wattage

Discussion in 'AV Pre-Amp/Processors & Power Amps' started by Blakes 7, Sep 7, 2007.

  1. Blakes 7

    Blakes 7

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    Hi
    i have a question of which i;m sure someone will be able to answer for me
    i brought a set of jamo 305 surround speakers which came with a 75 active sub to power this i have a yamaha 7.1 amp the power output of the amp is about 90 watts per channel, the speakers can handel 50 watts continuous and 75 watts or so in short bursts will ibe ok running these speakers with this amp as long as i dont wind it up to full volume , i think the amp is rated at 8 ohms output but can be switched to 6 ohms to match the speakers ( the amps power output then increases to about 140 watts

    Thanks
    Blakes 7
     
  2. alexs2

    alexs2
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    HI...this is a question thats asked many times,and in short the answer is that used sensibly,it's far better to have a higher powered amp used with a set of speakers rated at a lower maximum,than the other way round.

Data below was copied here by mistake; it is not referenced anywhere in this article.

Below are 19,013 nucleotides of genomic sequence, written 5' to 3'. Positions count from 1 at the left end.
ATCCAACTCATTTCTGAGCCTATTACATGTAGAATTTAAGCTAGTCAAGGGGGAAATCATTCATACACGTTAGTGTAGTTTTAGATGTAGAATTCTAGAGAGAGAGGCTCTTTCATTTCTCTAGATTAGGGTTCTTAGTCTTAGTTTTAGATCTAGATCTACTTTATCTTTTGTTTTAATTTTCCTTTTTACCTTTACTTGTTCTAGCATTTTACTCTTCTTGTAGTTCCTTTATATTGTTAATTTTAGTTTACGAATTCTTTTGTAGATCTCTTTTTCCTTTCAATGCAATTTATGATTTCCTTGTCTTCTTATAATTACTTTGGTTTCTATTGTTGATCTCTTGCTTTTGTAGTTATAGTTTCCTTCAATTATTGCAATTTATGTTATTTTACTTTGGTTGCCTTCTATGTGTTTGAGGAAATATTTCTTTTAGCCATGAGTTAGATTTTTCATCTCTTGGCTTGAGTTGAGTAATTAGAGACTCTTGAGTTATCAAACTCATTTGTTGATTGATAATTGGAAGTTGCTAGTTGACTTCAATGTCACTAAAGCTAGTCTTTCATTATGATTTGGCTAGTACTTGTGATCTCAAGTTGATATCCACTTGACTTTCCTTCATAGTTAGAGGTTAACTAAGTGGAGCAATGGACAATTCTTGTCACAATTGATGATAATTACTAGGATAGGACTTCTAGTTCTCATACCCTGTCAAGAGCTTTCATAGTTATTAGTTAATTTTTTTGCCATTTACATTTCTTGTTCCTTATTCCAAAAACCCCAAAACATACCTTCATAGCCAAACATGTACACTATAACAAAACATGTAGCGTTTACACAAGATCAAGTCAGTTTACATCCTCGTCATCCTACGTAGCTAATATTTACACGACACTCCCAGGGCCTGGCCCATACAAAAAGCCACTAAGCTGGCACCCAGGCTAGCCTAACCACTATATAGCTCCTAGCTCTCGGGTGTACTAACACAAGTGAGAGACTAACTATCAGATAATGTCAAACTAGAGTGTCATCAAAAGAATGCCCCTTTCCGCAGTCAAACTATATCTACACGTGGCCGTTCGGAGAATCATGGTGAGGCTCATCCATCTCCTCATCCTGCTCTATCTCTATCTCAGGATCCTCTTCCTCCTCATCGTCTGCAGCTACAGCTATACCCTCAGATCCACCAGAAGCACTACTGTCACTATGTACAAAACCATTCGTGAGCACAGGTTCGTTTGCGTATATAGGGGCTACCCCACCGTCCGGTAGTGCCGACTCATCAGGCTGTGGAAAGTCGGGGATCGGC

Most speakers will manage short term peaks in excess of their rated outputs,but if an underpowered amp is run into overload(or clipping) the result is a lot of high-frequency transients sent to the tweeters of the speakers,resulting in damage.

    As an example,I use power amps capable of at least twice the rated maximum of my speakers,with no problems at all......you should of course be relatively sensible with the volume control!
     
  3. Blakes 7

    Blakes 7

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    Thanks for the reply and advice

    i had spent some time browsing through previous posts and understood "clipping" was to be avoided ,
    volume will never go that high anyway
    am i right in thinkimg power output will be proportional to the volume anyway
    i.e full volume = full power etc

    Thanks again
    blakes 7
     
  4. alexs2

    alexs2
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    Clipping should obviously be avoided under any circumstances,and is usually clear as the sound begins to harden and compress,before becoming frankly distorted.

    To put your comment perhaps into clearer perspective,volume is proportional to power output,and for every doubling of power output,the volume will rise by 3dB.
    As an example,a speaker with an efficiency of 84 dB/w will produce 84dB @ 1 watt input,94dB @ 10W and 104dB @ 100W.

    Full power on an amplifier does not necessarily mean full volume on the speaker,or vice versa.....both are dependent on the speaker's efficiency and power handling,and the amplifier's maximum output....
    As another example,a 30W amplifier at full output,will not drive a set of speakers with a maximum power handling of 500W to anything like their maximum SPL.
     

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